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Warm Weather Likely To Reignite Arctic Wildfires

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Active wildfires are being detected in the Arctic Circle as an unusually warm and dry spring threatens to bring back infernos that ravaged the region last year, scientists have warned.

Satellites belonging to the Copernicus Atmosphere Monitoring Service (CAMS) are tracking multiple hotspots, leading to the suspicion that “zombie fires” – smouldering remnants of record blazes in 2019 are reactivating after a period of lull.

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Scientists collated data from the Global Fire Assimilation System (GFAS), which uses observations from satellite-based sensors to provide daily estimates of emissions and information about the fires’ intensity, which are then compared with the average of previous years to build up a longer-term picture.

The consensus was that the “fairly typical” fire activity is expected to spike in the next few weeks as the season progresses.

The risk of wildfires is significantly enhanced by abnormal arid conditions as seen in Europe during March and April.

The Copernicus Climate Change Service (C3S) in a report revealed that April 2020 temperatures were above average in northern and coastal central Greenland, as well as in much of Siberia.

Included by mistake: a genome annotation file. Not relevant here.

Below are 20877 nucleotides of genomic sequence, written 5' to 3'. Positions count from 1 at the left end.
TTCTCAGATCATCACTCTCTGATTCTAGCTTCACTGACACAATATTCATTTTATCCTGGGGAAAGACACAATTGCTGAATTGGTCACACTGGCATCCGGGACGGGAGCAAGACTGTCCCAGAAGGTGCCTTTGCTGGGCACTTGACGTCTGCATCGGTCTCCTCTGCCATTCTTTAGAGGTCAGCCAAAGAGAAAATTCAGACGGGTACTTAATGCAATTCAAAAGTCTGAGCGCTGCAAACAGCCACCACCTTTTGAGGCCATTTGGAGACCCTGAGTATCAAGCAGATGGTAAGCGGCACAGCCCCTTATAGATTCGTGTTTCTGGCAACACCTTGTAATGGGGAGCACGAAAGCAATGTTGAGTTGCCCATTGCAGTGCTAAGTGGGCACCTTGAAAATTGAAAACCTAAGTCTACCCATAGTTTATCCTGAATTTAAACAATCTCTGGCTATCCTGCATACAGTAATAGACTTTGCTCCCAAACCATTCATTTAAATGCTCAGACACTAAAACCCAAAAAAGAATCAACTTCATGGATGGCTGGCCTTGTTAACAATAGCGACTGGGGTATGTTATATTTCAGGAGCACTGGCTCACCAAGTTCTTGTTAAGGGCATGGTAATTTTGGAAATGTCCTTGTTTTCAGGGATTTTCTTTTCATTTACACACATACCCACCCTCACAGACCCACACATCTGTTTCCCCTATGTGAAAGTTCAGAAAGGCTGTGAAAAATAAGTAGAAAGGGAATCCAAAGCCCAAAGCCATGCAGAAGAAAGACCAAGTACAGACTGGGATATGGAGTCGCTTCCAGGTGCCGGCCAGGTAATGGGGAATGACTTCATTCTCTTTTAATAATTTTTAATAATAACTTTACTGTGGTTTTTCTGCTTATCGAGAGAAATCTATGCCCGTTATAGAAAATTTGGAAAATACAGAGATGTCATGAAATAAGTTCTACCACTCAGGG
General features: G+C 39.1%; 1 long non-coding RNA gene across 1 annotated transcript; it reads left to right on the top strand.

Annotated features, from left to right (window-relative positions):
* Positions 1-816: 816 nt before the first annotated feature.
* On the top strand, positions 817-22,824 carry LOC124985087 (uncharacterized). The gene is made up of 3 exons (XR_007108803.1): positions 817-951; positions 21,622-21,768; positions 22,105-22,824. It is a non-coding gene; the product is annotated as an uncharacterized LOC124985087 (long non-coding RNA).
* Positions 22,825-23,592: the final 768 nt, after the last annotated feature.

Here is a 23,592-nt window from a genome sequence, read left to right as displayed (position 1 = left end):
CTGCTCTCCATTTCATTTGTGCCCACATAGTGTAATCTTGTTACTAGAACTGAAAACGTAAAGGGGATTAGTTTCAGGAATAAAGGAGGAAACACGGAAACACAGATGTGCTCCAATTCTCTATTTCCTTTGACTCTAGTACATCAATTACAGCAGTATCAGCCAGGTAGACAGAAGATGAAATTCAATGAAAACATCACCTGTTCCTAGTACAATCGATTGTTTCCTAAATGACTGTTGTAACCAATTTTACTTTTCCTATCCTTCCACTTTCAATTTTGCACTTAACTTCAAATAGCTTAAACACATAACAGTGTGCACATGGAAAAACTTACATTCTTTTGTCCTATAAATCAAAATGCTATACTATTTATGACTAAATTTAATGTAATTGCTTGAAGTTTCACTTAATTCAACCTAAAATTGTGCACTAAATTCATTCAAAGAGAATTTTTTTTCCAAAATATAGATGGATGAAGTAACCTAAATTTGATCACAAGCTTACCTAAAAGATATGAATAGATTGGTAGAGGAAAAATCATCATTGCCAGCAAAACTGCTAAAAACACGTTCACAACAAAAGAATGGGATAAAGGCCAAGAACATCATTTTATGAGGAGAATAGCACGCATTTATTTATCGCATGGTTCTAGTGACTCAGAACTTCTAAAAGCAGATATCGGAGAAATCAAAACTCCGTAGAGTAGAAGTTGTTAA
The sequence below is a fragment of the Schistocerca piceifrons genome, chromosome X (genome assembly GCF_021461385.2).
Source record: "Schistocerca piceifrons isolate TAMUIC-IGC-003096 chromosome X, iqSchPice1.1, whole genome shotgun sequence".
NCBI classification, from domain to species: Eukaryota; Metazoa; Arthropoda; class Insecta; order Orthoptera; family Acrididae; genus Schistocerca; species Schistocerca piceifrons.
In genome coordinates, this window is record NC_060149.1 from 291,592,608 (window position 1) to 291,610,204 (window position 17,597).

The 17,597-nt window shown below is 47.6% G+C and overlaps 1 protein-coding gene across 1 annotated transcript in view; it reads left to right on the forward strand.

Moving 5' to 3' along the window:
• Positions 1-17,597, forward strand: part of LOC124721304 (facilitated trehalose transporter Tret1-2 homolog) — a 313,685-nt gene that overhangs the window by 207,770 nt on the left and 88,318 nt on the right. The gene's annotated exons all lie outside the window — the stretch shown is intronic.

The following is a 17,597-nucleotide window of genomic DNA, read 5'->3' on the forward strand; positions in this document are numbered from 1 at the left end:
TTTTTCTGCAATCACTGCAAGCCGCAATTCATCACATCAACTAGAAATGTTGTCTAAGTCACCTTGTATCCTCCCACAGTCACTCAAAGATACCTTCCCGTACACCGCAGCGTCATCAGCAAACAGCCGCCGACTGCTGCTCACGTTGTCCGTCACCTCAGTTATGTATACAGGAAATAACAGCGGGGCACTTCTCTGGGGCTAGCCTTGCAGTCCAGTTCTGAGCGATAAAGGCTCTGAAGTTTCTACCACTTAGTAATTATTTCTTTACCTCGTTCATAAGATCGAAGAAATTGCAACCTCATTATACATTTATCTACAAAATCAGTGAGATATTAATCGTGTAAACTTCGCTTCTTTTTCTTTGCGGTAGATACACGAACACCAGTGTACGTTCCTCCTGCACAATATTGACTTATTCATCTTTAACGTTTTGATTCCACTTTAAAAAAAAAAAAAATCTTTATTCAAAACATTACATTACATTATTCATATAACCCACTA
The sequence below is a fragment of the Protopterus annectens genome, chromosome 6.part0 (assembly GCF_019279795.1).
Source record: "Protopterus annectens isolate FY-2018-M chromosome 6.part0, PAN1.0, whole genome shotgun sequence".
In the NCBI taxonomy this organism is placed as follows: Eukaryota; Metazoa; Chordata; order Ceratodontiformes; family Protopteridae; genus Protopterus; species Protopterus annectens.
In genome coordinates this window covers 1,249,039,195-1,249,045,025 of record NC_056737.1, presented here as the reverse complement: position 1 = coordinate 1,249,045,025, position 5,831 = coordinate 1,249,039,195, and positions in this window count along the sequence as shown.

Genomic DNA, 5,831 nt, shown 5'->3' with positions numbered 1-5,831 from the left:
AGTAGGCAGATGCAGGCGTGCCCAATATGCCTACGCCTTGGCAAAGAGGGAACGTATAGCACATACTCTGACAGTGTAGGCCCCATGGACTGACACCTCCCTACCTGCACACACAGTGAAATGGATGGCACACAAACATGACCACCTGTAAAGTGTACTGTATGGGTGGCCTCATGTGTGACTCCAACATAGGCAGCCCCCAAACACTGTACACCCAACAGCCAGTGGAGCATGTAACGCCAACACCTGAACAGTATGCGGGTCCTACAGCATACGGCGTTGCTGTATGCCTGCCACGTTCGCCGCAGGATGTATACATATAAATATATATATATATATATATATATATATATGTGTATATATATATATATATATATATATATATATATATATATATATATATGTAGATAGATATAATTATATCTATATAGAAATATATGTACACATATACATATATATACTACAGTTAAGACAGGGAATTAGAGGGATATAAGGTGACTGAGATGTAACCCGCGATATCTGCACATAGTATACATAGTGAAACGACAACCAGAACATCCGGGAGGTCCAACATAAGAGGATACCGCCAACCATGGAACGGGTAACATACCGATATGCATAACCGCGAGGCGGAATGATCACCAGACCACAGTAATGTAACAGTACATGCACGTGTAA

Mark Parrington, CAMS senior scientist and wildfire expert, said: “We know from the climate data provided by C3S that the Arctic Circle regions most affected by fires in 2019 were experiencing warmer and drier surface conditions, providing the ideal environment for fires to burn and persist.”


Indications that zombie fires might have reignited in the Arctic Circle are cause for concern since last year’s wildfires were unprecedented, emitting an estimated 50 megatons of carbon dioxide in June 2019 alone – the equivalent of Sweden’s total annual emissions.

Parrington, however, stated that the zombie fires hypothesis is yet to be confirmed, given the absence of ground measurements.

“The anomalies are quite widespread in areas that were burning last summer. If this is the case, then under certain environmental conditions, we may see a cumulative effect of last year’s fire season in the Arctic, which will feed into the upcoming season and could lead to large-scale and long-term fires across the same region once again,” he added.

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Akahi News- 08038644328


Akahi News- 08038644328

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